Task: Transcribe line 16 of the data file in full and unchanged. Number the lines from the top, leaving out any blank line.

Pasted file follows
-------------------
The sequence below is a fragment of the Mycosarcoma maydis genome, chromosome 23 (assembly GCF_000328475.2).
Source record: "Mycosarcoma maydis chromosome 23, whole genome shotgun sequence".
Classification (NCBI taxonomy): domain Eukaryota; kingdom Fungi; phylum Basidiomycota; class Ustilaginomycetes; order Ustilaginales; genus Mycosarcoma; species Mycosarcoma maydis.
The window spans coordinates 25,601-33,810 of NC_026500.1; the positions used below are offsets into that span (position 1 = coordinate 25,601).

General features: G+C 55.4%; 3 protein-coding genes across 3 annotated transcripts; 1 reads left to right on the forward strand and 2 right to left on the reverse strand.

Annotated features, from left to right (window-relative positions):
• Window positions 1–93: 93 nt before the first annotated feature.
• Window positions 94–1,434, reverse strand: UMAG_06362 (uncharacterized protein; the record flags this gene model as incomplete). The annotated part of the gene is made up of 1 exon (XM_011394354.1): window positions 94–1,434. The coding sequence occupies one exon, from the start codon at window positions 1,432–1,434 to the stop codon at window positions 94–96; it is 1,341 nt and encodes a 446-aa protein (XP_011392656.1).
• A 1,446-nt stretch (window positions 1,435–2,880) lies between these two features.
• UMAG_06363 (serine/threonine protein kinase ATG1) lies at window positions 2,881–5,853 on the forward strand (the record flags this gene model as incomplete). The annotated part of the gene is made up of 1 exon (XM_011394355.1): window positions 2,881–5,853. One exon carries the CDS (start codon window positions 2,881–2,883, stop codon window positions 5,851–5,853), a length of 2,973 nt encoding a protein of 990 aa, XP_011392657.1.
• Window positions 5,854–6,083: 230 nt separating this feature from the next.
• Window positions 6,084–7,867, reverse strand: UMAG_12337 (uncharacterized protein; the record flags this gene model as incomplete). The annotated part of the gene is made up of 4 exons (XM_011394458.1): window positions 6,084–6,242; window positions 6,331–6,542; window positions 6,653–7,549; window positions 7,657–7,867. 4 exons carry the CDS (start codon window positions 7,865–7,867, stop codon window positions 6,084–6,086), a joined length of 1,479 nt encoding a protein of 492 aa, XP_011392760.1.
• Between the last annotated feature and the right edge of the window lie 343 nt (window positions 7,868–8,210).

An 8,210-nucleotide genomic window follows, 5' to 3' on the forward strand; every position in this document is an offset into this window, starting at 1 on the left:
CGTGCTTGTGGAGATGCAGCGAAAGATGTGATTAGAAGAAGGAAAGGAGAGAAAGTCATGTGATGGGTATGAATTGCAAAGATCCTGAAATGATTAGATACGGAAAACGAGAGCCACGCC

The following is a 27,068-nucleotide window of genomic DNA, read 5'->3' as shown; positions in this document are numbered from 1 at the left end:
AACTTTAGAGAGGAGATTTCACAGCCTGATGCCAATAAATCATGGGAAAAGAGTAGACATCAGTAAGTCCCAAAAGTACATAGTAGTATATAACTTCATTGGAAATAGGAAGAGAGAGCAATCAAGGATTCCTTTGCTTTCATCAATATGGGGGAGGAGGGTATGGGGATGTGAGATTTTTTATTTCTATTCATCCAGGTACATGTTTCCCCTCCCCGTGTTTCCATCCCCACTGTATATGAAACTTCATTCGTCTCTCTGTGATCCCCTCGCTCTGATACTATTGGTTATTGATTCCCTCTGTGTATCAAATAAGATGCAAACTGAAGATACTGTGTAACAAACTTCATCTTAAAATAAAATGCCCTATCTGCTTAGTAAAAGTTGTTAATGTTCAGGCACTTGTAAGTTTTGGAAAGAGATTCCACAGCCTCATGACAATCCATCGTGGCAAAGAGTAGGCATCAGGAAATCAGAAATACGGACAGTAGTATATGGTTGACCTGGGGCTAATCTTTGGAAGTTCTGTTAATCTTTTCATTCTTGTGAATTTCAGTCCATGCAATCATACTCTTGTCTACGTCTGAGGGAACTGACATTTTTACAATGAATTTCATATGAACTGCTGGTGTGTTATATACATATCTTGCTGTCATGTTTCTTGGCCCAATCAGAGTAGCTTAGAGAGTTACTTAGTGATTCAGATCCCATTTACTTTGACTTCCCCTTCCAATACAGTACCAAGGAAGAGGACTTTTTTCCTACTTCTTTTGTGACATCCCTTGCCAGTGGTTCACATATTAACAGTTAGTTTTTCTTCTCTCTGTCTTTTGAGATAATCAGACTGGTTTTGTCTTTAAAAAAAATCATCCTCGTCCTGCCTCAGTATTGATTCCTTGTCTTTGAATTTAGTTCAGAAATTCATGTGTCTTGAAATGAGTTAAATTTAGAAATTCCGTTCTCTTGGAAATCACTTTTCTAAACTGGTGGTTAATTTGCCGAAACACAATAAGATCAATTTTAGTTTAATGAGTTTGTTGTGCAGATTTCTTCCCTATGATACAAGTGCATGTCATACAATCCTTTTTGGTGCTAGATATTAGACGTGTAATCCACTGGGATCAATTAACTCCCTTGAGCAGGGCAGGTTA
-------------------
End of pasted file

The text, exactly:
The following is a 27,068-nucleotide window of genomic DNA, read 5'->3' as shown; positions in this document are numbered from 1 at the left end: